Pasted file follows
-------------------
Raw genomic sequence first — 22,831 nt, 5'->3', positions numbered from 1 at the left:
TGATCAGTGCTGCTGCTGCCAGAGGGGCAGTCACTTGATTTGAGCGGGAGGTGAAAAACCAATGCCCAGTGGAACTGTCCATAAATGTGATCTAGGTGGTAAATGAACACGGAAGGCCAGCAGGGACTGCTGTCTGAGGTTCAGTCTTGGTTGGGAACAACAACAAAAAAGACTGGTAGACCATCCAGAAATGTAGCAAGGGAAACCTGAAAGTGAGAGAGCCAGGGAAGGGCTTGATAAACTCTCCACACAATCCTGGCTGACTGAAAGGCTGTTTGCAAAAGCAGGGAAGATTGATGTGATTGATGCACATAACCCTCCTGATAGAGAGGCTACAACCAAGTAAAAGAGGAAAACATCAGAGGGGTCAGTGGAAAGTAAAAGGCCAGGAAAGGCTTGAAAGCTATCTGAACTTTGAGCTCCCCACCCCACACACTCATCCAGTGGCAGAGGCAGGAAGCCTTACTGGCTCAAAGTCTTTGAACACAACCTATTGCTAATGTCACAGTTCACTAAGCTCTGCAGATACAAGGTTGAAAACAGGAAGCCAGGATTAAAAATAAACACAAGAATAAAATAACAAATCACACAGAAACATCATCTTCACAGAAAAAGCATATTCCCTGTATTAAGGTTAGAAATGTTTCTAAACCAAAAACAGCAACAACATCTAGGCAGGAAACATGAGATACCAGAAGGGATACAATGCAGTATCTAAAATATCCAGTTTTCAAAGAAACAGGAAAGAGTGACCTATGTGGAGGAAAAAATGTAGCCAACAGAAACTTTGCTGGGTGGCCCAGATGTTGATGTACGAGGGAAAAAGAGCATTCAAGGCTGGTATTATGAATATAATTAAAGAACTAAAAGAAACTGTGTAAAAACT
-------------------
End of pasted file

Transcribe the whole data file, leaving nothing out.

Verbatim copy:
Raw genomic sequence first — 22,831 nt, 5'->3', positions numbered from 1 at the left:
TGATCAGTGCTGCTGCTGCCAGAGGGGCAGTCACTTGATTTGAGCGGGAGGTGAAAAACCAATGCCCAGTGGAACTGTCCATAAATGTGATCTAGGTGGTAAATGAACACGGAAGGCCAGCAGGGACTGCTGTCTGAGGTTCAGTCTTGGTTGGGAACAACAACAAAAAAGACTGGTAGACCATCCAGAAATGTAGCAAGGGAAACCTGAAAGTGAGAGAGCCAGGGAAGGGCTTGATAAACTCTCCACACAATCCTGGCTGACTGAAAGGCTGTTTGCAAAAGCAGGGAAGATTGATGTGATTGATGCACATAACCCTCCTGATAGAGAGGCTACAACCAAGTAAAAGAGGAAAACATCAGAGGGGTCAGTGGAAAGTAAAAGGCCAGGAAAGGCTTGAAAGCTATCTGAACTTTGAGCTCCCCACCCCACACACTCATCCAGTGGCAGAGGCAGGAAGCCTTACTGGCTCAAAGTCTTTGAACACAACCTATTGCTAATGTCACAGTTCACTAAGCTCTGCAGATACAAGGTTGAAAACAGGAAGCCAGGATTAAAAATAAACACAAGAATAAAATAACAAATCACACAGAAACATCATCTTCACAGAAAAAGCATATTCCCTGTATTAAGGTTAGAAATGTTTCTAAACCAAAAACAGCAACAACATCTAGGCAGGAAACATGAGATACCAGAAGGGATACAATGCAGTATCTAAAATATCCAGTTTTCAAAGAAACAGGAAAGAGTGACCTATGTGGAGGAAAAAATGTAGCCAACAGAAACTTTGCTGGGTGGCCCAGATGTTGATGTACGAGGGAAAAAGAGCATTCAAGGCTGGTATTATGAATATAATTAAAGAACTAAAAGAAACTGTGTAAAAACT